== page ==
Rice and Mace have outspent their opponents on the airwaves, according to AdImpact tracking data.
Each race has a different flavor. Mace’s public criticism of Trump has been limited since she first condemned his “words and actions” contributing to the Capitol riot. Rice, hailing from a district that is considerably more Republican than Mace’s, has strongly stood by his impeachment vote and has not minced words about the former president.
“I don’t believe you can compare the two,” Dorchester County GOP Chairman Steven Wright said, noting that both Mace and Arrington seek to lay claim to the Trump policy agenda, while Rice has said Rep. Liz Cheney, R-Wyo., would make a good House speaker. “Now, if he were interested in winning an election, he would not even dare to say those things.”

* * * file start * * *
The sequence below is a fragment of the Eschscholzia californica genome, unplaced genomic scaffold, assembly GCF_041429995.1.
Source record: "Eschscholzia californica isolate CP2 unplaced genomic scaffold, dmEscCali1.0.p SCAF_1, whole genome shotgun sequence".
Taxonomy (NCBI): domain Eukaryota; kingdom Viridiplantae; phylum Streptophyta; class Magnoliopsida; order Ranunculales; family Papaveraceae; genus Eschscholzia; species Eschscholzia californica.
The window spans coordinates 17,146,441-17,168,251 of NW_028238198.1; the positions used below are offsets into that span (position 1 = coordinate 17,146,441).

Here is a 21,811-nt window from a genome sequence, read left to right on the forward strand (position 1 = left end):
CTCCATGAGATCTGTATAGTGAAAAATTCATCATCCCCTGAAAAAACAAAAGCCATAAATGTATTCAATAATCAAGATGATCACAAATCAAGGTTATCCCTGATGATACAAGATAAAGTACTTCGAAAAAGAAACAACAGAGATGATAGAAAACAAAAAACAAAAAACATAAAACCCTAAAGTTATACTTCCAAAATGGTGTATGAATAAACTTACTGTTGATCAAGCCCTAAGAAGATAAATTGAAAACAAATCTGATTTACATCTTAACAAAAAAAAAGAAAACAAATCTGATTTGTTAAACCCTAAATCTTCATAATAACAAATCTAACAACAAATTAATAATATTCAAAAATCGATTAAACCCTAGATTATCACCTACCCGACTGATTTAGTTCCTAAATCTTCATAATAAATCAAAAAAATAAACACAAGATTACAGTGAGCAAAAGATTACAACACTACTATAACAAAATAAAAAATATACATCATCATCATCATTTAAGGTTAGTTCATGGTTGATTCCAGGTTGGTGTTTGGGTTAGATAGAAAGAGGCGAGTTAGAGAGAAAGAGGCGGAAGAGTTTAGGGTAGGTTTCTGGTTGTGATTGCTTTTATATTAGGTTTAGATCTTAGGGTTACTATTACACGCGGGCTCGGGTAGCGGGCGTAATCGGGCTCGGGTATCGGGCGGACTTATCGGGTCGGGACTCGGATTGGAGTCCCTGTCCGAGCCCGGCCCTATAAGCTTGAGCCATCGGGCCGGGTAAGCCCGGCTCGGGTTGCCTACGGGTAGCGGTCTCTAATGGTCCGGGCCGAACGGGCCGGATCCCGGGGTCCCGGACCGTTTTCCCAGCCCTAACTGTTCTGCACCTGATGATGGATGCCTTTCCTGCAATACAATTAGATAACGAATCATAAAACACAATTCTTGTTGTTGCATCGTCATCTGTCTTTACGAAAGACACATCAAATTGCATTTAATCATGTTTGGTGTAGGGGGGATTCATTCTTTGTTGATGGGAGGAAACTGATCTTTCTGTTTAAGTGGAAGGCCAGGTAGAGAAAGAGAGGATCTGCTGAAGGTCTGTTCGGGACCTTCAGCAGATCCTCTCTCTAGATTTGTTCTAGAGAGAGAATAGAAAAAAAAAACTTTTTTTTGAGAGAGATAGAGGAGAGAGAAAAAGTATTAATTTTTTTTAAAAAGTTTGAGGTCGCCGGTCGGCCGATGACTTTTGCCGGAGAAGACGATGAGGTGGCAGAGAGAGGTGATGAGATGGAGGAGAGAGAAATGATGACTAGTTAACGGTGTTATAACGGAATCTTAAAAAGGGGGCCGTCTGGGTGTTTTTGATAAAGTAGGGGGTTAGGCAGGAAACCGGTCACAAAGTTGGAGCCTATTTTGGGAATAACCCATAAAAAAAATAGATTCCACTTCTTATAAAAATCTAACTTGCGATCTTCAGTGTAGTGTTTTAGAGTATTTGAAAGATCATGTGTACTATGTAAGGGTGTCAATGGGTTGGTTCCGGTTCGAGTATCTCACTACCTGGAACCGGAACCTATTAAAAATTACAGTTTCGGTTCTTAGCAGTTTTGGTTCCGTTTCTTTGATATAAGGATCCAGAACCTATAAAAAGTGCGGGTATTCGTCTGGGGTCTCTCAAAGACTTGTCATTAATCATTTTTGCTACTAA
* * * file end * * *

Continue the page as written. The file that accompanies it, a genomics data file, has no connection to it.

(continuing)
Arrington, who won a 2018 primary to unseat the then-Trump target Rep. Mark Sanford before she lost the general election that fall, echoed Wright.
“I don’t even think Rice’s polling at 24 percent,” she said. “People are not happy that he voted to impeach the president. And Russell’s obviously strong ahead in the polls. But this couldn’t be two [more] different races. This is not about the impeachment, right? This is about Nancy Mace turning her back on the district.”
Because Mace did not vote for impeachment, Arrington has sought to paint her as someone who is not focused on issues of great importance to conservatives. Mace has countered that Arrington is not fiscally conservative and is not the best choice to help deal with issues like inflation and national security.